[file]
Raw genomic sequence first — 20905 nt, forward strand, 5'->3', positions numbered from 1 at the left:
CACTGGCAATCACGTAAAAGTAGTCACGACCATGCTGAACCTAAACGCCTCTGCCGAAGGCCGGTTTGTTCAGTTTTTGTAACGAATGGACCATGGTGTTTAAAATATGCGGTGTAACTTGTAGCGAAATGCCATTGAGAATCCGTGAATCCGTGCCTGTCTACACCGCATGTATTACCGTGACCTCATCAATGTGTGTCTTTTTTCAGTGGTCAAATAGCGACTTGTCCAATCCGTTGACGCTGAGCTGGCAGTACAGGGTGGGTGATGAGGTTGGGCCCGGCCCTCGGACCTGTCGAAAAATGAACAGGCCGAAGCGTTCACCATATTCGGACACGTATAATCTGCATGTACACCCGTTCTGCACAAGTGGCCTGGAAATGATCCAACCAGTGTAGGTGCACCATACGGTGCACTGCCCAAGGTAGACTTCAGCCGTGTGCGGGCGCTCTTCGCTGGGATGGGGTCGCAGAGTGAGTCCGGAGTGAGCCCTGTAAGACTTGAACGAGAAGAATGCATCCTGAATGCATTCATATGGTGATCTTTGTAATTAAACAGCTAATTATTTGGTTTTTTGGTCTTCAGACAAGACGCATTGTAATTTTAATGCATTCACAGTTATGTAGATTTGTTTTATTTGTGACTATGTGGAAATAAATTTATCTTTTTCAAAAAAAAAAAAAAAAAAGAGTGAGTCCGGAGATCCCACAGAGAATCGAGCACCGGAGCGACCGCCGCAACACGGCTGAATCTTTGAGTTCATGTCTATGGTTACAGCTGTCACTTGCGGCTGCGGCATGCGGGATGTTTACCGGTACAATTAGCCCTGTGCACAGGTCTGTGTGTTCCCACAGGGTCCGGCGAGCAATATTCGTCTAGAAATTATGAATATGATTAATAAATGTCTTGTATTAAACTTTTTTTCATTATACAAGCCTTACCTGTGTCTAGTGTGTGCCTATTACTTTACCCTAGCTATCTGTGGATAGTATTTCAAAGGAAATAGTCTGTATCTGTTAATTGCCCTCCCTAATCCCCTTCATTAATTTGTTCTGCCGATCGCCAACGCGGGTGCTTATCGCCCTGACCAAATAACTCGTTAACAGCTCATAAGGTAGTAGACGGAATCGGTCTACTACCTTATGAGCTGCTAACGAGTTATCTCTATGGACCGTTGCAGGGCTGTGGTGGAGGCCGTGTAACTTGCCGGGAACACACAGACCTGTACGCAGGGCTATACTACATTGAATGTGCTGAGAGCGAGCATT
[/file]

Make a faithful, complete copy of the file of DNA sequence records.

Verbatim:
Raw genomic sequence first — 20905 nt, forward strand, 5'->3', positions numbered from 1 at the left:
CACTGGCAATCACGTAAAAGTAGTCACGACCATGCTGAACCTAAACGCCTCTGCCGAAGGCCGGTTTGTTCAGTTTTTGTAACGAATGGACCATGGTGTTTAAAATATGCGGTGTAACTTGTAGCGAAATGCCATTGAGAATCCGTGAATCCGTGCCTGTCTACACCGCATGTATTACCGTGACCTCATCAATGTGTGTCTTTTTTCAGTGGTCAAATAGCGACTTGTCCAATCCGTTGACGCTGAGCTGGCAGTACAGGGTGGGTGATGAGGTTGGGCCCGGCCCTCGGACCTGTCGAAAAATGAACAGGCCGAAGCGTTCACCATATTCGGACACGTATAATCTGCATGTACACCCGTTCTGCACAAGTGGCCTGGAAATGATCCAACCAGTGTAGGTGCACCATACGGTGCACTGCCCAAGGTAGACTTCAGCCGTGTGCGGGCGCTCTTCGCTGGGATGGGGTCGCAGAGTGAGTCCGGAGTGAGCCCTGTAAGACTTGAACGAGAAGAATGCATCCTGAATGCATTCATATGGTGATCTTTGTAATTAAACAGCTAATTATTTGGTTTTTTGGTCTTCAGACAAGACGCATTGTAATTTTAATGCATTCACAGTTATGTAGATTTGTTTTATTTGTGACTATGTGGAAATAAATTTATCTTTTTCAAAAAAAAAAAAAAAAAAGAGTGAGTCCGGAGATCCCACAGAGAATCGAGCACCGGAGCGACCGCCGCAACACGGCTGAATCTTTGAGTTCATGTCTATGGTTACAGCTGTCACTTGCGGCTGCGGCATGCGGGATGTTTACCGGTACAATTAGCCCTGTGCACAGGTCTGTGTGTTCCCACAGGGTCCGGCGAGCAATATTCGTCTAGAAATTATGAATATGATTAATAAATGTCTTGTATTAAACTTTTTTTCATTATACAAGCCTTACCTGTGTCTAGTGTGTGCCTATTACTTTACCCTAGCTATCTGTGGATAGTATTTCAAAGGAAATAGTCTGTATCTGTTAATTGCCCTCCCTAATCCCCTTCATTAATTTGTTCTGCCGATCGCCAACGCGGGTGCTTATCGCCCTGACCAAATAACTCGTTAACAGCTCATAAGGTAGTAGACGGAATCGGTCTACTACCTTATGAGCTGCTAACGAGTTATCTCTATGGACCGTTGCAGGGCTGTGGTGGAGGCCGTGTAACTTGCCGGGAACACACAGACCTGTACGCAGGGCTATACTACATTGAATGTGCTGAGAGCGAGCATT